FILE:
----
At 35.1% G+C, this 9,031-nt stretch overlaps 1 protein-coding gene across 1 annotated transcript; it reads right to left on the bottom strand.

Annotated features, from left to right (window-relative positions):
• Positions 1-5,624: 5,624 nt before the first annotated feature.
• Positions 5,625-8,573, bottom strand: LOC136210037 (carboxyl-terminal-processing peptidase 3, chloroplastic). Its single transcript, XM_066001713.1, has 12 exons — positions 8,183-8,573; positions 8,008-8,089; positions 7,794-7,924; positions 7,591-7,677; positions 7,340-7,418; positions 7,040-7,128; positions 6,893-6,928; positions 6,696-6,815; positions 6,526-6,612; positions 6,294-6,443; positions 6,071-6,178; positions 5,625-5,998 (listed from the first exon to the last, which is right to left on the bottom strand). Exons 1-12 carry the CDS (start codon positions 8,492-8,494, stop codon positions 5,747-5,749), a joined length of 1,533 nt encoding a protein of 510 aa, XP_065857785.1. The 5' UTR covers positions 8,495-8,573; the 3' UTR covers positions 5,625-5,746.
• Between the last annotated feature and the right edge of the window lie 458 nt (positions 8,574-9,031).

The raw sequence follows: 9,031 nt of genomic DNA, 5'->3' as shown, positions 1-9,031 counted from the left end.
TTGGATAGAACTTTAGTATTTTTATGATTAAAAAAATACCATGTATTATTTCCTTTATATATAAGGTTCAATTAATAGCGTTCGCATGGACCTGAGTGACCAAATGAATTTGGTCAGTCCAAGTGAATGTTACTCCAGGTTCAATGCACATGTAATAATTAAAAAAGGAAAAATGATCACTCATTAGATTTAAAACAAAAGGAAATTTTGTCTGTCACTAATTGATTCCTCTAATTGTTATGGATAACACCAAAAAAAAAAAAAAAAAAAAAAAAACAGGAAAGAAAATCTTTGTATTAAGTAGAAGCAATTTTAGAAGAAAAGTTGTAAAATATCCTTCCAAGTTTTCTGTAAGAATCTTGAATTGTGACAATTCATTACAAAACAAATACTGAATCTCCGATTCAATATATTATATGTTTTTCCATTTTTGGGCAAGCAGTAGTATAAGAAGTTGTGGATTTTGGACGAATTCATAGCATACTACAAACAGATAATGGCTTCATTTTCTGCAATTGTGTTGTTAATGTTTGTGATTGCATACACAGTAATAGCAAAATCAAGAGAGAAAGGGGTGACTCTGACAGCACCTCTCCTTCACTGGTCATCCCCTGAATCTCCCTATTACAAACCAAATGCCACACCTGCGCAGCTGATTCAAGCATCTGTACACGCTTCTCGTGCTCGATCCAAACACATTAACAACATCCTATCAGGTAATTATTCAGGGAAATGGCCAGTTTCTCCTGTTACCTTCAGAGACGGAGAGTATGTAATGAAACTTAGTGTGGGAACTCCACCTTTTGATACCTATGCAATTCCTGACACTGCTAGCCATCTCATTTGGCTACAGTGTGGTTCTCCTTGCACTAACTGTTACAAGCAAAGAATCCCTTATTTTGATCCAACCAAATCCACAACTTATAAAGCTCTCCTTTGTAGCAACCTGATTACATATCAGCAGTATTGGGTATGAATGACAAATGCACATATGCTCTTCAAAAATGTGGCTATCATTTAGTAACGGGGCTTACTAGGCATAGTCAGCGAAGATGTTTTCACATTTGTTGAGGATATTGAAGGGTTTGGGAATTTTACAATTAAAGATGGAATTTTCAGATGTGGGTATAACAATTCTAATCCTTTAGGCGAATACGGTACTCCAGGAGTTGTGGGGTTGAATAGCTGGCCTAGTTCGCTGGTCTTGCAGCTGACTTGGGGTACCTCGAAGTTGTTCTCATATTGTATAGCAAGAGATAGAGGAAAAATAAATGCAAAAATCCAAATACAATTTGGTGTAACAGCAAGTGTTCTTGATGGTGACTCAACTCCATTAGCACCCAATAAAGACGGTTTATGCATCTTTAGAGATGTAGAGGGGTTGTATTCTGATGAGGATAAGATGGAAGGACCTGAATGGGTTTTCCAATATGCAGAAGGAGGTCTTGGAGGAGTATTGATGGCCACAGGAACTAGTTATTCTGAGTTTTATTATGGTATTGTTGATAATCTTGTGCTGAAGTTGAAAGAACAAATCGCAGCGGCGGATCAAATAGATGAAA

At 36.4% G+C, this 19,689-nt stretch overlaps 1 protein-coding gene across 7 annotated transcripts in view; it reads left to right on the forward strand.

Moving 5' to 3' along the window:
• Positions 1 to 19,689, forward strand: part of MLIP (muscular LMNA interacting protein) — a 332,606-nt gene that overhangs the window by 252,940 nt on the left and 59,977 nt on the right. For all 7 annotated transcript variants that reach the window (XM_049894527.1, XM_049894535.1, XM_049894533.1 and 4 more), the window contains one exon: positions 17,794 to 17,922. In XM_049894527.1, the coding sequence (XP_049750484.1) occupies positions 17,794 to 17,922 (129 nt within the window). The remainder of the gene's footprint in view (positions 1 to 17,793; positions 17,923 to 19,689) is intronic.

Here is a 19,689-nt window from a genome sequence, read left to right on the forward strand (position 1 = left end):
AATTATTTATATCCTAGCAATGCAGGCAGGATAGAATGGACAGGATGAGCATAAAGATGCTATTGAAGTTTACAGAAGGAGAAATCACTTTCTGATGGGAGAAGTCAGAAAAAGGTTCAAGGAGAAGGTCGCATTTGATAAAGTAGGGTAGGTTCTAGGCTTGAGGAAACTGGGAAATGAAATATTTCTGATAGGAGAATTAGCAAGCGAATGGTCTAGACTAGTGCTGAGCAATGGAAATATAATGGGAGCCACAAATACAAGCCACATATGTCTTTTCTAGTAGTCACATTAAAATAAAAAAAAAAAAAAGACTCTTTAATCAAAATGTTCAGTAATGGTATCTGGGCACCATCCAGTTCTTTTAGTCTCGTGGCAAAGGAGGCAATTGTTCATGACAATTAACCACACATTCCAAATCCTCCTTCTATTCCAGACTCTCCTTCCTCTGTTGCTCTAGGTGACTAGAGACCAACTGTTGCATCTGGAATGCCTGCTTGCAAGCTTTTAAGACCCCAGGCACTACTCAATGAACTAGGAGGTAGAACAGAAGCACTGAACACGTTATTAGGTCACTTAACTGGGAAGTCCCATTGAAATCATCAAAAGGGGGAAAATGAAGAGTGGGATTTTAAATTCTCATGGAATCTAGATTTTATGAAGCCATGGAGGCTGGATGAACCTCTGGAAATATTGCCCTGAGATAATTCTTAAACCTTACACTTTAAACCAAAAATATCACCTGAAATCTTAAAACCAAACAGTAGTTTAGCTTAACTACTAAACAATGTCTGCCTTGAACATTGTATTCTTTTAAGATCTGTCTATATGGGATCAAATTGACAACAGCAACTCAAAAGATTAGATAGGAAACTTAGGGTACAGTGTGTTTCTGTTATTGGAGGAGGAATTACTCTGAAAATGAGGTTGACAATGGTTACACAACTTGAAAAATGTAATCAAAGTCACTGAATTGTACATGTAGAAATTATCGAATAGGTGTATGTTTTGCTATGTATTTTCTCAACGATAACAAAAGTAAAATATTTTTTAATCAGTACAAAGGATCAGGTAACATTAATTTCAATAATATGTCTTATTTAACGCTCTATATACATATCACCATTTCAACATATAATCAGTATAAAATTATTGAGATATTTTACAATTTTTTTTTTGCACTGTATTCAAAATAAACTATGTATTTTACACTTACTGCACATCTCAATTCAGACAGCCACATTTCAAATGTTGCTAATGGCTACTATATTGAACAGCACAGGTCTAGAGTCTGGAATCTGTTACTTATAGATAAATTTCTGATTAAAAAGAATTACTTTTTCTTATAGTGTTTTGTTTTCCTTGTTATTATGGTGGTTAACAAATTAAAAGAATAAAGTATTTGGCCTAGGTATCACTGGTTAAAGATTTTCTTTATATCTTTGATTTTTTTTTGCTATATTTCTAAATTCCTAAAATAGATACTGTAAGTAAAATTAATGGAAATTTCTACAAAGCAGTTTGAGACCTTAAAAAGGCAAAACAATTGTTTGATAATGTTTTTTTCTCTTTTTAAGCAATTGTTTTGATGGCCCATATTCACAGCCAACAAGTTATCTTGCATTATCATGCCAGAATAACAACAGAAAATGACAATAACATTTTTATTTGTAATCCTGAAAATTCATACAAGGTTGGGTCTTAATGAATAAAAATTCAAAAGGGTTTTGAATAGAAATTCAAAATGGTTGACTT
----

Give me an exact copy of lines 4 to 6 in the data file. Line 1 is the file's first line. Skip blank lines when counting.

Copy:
• Positions 5,625-8,573, bottom strand: LOC136210037 (carboxyl-terminal-processing peptidase 3, chloroplastic). Its single transcript, XM_066001713.1, has 12 exons — positions 8,183-8,573; positions 8,008-8,089; positions 7,794-7,924; positions 7,591-7,677; positions 7,340-7,418; positions 7,040-7,128; positions 6,893-6,928; positions 6,696-6,815; positions 6,526-6,612; positions 6,294-6,443; positions 6,071-6,178; positions 5,625-5,998 (listed from the first exon to the last, which is right to left on the bottom strand). Exons 1-12 carry the CDS (start codon positions 8,492-8,494, stop codon positions 5,747-5,749), a joined length of 1,533 nt encoding a protein of 510 aa, XP_065857785.1. The 5' UTR covers positions 8,495-8,573; the 3' UTR covers positions 5,625-5,746.
• Between the last annotated feature and the right edge of the window lie 458 nt (positions 8,574-9,031).

The raw sequence follows: 9,031 nt of genomic DNA, 5'->3' as shown, positions 1-9,031 counted from the left end.